Peter Gillespie ’25 What if simple sugars could be turned into vital medicines? Dr. Ming-Yu Ngai and his team at Stony Brook University are making this dream a reality.  Due to their relevance in cell-cell recognition, protein folding, inflammation, and infection, carbohydrate modification poses an intriguing avenue through which scientists can treat issues from viral infection to malfunctions in protein folding. Changing the character of … Continue reading From Sugars to Medicine: Advancements in Selective Carbohydrate Modification

History of Maternal Depression May Correlate with Hippocampal Volume in their Children

Yukta Kulkarni ’22 Depression is defined as a mental disorder in which a person has consistent feelings of sadness and a severe loss of interest. Affecting all age groups, parents can be inflicted with depression or depression-like symptoms. Previous studies have found that children of parents suffering from depression have an increased risk of developing psychiatric disorders during their lifetimes. However, the process of how … Continue reading History of Maternal Depression May Correlate with Hippocampal Volume in their Children

Newly Discovered Functions of MAIT Cells Suggests a Possible Target for Immunotherapy and Vaccine Treatments

Sooraj Shah ’24 While much focus has been given to the COVID-19 pandemic, autoimmune diseases, such as lupus, also affect seven percent of the American population. Recent research suggests a potential link between mucosal-associated invariant T (MAIT) cells and the two diseases, as both COVID-19 and autoimmune diseases trigger increased MAIT cell response. A study led by Dr. Charles Vorkas, a professor in the Department … Continue reading Newly Discovered Functions of MAIT Cells Suggests a Possible Target for Immunotherapy and Vaccine Treatments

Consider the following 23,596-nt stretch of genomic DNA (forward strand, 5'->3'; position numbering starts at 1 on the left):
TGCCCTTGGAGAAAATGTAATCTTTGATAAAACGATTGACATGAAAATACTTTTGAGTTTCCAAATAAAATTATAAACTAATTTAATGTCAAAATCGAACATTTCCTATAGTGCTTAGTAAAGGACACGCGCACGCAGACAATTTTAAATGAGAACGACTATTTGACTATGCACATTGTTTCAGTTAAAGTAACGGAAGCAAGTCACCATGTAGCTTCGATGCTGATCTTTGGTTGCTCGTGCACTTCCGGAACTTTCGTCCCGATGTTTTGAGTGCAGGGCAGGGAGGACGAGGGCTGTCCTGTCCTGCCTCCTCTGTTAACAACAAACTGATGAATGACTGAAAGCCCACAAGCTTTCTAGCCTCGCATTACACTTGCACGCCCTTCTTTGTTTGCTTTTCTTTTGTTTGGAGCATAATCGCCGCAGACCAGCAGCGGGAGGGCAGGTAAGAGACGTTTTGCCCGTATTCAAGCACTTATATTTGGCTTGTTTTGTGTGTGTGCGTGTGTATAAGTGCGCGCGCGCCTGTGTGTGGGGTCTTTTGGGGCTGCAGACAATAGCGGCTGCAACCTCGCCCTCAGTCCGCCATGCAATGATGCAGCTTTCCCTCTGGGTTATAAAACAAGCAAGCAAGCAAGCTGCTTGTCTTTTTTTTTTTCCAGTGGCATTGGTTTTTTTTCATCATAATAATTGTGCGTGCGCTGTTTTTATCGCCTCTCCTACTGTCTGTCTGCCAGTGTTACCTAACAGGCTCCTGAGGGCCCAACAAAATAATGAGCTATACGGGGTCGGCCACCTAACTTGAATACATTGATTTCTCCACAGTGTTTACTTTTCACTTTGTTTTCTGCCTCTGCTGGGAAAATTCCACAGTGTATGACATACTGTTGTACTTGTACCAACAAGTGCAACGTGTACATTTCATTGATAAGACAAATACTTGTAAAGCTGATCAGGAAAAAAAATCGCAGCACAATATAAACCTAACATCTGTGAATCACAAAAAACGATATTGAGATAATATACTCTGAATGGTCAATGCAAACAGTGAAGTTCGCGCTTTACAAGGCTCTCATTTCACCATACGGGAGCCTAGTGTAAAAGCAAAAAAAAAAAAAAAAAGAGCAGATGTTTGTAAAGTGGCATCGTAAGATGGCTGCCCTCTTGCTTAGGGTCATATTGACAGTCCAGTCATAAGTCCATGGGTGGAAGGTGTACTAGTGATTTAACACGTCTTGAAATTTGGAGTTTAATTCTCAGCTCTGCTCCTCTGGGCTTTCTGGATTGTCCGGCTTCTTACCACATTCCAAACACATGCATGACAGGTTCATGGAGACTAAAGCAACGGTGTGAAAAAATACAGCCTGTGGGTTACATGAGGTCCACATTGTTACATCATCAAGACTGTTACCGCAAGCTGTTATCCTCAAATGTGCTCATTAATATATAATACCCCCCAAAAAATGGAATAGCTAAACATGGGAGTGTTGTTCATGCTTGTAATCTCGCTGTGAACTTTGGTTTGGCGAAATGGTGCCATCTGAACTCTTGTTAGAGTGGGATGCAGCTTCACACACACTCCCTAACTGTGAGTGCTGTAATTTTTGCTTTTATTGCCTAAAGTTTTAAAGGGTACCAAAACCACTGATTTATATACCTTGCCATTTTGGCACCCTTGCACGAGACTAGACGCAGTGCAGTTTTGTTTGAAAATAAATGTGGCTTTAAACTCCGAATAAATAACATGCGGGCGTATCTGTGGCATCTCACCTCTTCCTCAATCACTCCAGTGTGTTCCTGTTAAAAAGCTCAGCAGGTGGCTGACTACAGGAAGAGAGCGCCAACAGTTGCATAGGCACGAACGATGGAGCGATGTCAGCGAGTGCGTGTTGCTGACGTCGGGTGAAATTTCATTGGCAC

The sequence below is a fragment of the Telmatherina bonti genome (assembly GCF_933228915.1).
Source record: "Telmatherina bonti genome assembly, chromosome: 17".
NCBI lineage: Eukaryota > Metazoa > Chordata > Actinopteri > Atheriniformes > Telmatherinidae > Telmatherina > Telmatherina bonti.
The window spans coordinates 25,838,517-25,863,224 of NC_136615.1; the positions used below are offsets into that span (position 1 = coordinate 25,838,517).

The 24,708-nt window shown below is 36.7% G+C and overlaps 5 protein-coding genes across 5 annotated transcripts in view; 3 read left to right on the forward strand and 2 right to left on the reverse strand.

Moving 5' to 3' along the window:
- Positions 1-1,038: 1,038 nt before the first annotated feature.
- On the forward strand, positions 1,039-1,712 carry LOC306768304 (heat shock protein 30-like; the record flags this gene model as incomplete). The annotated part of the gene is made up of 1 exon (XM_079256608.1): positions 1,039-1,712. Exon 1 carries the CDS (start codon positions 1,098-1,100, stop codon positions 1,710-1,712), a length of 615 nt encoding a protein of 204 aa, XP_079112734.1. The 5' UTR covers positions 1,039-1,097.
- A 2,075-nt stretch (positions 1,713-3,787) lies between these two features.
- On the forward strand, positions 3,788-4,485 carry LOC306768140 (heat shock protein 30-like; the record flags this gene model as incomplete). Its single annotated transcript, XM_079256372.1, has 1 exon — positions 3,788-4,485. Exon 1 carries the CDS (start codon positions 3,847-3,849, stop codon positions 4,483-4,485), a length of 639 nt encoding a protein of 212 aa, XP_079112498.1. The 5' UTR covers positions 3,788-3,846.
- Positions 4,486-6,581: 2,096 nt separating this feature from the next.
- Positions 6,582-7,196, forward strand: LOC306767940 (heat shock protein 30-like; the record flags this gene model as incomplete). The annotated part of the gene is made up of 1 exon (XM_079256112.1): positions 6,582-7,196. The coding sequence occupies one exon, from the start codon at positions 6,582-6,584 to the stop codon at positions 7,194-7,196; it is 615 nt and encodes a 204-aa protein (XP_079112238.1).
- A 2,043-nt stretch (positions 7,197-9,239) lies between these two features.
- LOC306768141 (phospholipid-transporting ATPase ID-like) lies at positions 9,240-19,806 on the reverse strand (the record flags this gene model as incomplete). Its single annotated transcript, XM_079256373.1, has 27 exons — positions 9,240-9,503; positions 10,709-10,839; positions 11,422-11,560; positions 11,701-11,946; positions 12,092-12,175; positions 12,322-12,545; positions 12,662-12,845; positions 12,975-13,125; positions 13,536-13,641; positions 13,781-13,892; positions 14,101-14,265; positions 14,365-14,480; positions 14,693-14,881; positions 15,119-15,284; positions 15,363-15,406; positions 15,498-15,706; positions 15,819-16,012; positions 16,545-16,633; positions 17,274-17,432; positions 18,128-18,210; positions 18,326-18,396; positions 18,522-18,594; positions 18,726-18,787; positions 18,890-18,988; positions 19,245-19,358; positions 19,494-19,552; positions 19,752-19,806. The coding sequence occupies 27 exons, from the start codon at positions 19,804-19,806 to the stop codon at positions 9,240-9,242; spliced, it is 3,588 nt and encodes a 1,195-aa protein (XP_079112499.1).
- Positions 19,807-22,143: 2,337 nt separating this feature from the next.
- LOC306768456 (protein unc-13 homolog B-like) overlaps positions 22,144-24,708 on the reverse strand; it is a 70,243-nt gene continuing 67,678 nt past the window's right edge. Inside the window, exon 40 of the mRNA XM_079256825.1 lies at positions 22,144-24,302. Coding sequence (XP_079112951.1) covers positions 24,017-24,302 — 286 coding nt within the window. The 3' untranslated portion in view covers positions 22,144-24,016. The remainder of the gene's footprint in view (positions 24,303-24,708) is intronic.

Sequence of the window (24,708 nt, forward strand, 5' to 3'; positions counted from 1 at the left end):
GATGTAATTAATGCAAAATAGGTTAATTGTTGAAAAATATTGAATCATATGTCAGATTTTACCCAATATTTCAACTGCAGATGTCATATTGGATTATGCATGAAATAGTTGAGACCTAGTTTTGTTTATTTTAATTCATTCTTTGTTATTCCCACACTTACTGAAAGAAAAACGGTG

Usage of Music Therapy on Anxiety-Presenting COVID-19 Patients

Sooraj Shah ’24 A rise in chronic respiratory and cardiac ailments has been attributed to the coronavirus pandemic. However, one overlooked consequence of COVID-19 is isolation, which increases the risk of developing stress-related disorders, such as anxiety and depression, as patients ponder whether separation is permanent. Previous research supports music as an important tool in addressing this psychological distress, as it has been shown to … Continue reading Usage of Music Therapy on Anxiety-Presenting COVID-19 Patients

Feeling the Rainbow: Advances in Multisensory Artistic Experiences for the Visually Impaired

Peter Gillespie ’25 Is art seen, or is it experienced? Thanks to the work of researchers Jorge Bartolome, Gilsang Cho, and Jun-Dong Cho at Sungkyunkwan University, people with visual impairments can now appreciate artwork through senses other than vision. Previous research in allowing people with visual impairments to experience art has appealed to just one other sense, such as sound or touch. However, Bartolome and … Continue reading Feeling the Rainbow: Advances in Multisensory Artistic Experiences for the Visually Impaired

Using Computation Fluid Dynamics to Mitigate Airborne Disease Transmission in Orchestras

Zhifei Zeng ’23 Since the start of the COVID-19 pandemic, many performing arts groups such as choirs, orchestras, opera, and dance companies have suffered a heavy loss. This is mainly because COVID-19 can be spread through infectious aerosols produced by singing or playing wind instruments, which led to show cancellations throughout the industry. To assess mitigation strategies to reduce the risk of infection to performers, … Continue reading Using Computation Fluid Dynamics to Mitigate Airborne Disease Transmission in Orchestras